Anyway, in autumn 1946, Bergman got slammed for saying she wasn’t going to return Washington, D.C. because the theater there in which she was performing, banned blacks. Perhaps she was not a racist, but her immaturity in her personal relationships caused her first husband and first-born daughter endless anguish.

Read the book to learn of Bergman’s dream role, whether she got to play it, other roles she played, and about her families.

BONUS POST

WHO’S GETTING PAID

Sung to the tune of “For What It’s Worth” with apologies to Buffalo Springfield.

There’s politics happening here.

The truth is nowhere near.

There’s a propagandist over there.

For what he says, I no longer care.

Isn’t it time we stop, drinking the Kool-Aid?

Everybody look– Who’s getting paid?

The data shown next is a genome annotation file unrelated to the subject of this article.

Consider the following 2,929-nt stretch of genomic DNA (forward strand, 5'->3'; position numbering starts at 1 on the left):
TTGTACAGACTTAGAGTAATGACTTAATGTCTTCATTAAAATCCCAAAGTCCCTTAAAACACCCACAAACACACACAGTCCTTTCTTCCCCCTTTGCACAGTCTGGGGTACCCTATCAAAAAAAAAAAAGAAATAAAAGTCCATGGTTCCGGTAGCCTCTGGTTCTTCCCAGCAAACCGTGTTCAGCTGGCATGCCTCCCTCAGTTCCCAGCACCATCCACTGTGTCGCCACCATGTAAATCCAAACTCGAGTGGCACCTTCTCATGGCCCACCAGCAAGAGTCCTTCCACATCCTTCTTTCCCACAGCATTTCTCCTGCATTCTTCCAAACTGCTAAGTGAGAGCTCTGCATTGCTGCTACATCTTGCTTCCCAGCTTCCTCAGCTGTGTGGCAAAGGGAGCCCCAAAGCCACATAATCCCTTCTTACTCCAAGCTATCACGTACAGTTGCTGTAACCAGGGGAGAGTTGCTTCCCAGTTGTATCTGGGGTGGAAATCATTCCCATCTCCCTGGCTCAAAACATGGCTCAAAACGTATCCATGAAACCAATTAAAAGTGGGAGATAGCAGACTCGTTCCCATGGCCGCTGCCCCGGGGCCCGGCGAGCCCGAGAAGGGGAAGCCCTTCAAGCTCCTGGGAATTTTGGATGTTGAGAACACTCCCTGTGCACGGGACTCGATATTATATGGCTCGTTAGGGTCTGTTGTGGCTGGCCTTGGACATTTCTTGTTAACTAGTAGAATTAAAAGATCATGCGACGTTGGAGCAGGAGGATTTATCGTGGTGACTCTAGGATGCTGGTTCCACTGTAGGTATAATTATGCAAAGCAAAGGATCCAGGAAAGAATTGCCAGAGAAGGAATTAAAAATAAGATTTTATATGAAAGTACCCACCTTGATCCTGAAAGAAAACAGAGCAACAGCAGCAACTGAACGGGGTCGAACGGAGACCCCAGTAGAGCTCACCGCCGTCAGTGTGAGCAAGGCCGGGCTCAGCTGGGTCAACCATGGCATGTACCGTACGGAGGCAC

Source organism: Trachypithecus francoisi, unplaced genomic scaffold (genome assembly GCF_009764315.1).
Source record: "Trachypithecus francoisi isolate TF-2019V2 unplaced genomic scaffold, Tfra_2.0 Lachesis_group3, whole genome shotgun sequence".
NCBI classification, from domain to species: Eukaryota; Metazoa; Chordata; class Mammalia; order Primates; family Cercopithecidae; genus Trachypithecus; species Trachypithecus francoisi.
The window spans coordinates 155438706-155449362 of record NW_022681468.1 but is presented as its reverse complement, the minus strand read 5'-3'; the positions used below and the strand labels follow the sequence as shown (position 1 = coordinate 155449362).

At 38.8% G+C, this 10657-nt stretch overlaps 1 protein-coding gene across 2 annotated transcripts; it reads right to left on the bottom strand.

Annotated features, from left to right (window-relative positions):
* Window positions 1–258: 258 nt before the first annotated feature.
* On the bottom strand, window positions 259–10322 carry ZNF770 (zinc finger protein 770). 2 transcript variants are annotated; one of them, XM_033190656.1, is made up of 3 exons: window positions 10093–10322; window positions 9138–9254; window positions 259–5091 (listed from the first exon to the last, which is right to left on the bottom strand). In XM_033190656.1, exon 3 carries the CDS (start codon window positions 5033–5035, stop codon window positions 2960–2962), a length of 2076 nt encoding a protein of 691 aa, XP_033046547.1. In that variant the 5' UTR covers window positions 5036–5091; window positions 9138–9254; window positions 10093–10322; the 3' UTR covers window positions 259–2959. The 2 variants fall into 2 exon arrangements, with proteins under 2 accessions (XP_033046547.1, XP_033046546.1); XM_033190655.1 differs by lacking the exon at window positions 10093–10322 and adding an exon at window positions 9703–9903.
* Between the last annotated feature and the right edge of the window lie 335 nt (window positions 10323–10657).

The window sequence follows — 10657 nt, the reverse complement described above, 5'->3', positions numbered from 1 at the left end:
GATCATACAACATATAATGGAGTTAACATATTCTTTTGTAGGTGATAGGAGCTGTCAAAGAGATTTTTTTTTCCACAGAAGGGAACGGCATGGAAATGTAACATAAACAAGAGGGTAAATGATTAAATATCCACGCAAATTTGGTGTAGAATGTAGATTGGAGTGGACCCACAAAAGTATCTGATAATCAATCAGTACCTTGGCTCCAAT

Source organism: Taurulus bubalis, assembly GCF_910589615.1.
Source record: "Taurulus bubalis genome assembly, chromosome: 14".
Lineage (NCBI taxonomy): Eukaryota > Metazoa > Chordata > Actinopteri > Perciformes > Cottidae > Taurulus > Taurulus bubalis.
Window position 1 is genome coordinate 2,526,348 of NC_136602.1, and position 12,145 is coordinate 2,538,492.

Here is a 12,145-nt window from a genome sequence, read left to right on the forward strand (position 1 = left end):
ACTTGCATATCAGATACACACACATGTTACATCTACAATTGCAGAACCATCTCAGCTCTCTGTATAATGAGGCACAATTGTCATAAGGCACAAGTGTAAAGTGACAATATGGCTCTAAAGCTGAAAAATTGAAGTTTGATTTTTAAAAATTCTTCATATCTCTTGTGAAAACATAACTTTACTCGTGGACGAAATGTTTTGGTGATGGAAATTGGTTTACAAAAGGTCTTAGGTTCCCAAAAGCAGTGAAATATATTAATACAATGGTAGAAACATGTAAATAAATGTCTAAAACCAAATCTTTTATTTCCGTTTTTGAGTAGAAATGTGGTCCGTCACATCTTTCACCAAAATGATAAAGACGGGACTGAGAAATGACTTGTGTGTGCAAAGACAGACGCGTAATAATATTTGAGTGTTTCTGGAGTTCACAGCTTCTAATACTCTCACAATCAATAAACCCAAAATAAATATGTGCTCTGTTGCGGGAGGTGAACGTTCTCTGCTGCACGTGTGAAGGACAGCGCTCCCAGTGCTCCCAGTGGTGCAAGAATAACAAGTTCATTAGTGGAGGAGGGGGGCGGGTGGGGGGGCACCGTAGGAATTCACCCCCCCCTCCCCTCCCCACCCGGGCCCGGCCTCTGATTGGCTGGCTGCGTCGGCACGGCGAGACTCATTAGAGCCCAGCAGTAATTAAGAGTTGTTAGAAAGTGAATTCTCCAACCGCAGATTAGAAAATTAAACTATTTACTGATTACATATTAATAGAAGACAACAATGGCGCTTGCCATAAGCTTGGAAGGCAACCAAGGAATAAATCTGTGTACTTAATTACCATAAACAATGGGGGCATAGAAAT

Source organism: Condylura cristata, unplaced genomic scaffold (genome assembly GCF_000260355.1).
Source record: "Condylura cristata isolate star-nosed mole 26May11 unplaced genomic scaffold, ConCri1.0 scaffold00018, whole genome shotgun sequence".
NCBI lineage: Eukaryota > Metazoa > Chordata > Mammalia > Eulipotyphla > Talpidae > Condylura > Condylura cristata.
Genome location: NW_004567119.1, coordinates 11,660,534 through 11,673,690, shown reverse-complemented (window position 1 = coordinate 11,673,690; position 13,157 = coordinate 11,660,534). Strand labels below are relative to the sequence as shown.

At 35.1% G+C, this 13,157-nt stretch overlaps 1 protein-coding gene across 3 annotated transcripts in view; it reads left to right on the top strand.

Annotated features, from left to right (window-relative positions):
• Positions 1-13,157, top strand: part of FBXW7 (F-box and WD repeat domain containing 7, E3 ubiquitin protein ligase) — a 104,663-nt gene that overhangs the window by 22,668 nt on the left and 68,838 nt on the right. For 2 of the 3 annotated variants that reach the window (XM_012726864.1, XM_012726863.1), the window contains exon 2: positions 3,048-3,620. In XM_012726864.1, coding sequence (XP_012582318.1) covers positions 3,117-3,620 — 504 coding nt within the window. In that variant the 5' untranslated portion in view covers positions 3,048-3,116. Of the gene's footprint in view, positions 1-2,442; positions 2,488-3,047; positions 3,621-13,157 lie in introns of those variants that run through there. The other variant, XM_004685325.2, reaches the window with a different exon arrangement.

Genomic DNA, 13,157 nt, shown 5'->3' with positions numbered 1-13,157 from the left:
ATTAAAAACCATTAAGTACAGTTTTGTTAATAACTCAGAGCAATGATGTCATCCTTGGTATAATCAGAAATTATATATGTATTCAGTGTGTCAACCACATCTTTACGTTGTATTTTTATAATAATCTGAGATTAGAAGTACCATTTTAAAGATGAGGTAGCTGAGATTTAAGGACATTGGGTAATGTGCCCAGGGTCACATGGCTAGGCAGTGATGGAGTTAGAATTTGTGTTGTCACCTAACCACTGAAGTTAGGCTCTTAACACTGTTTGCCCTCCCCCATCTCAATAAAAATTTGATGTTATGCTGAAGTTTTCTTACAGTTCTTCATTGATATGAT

There’s been panic spread everywhere.

We’ll be totally oppressed if we don’t grow a pair.

Only the powerful can change their minds.

No apologies for covering their behinds.

Isn’t it time we stop, drinking the Kool-Aid?

Everybody look– Who’s getting paid?

Why haven’t the 60’s been brought to bear?

No one protesting anywhere.

People are too panicked not to obey.

They think they’ll get sick and need a hospital stay.

Isn’t it time we stop, drinking the Kool-Aid?

Everybody look– Who’s getting paid?

We think our freedoms are deep.

But we’re letting them go without a peep.

When anger reaches critical mass

The country will stop this Halloween nonsense and get back to work!

[Never mind the last choruses]

HISTORY WILL UNFOLD AS IT SHOULD.

Nicholas Winton’s Lottery of Life

The Book of the Week is “Nicholas Winton’s Lottery of Life” by Matej Minac, published in 2007.

By chance, Nicholas Winton’s friend, Martin Blake suggested that Winton come to Prague instead of going on a ski vacation in Switzerland, to work on an interesting project on the eve of WWII.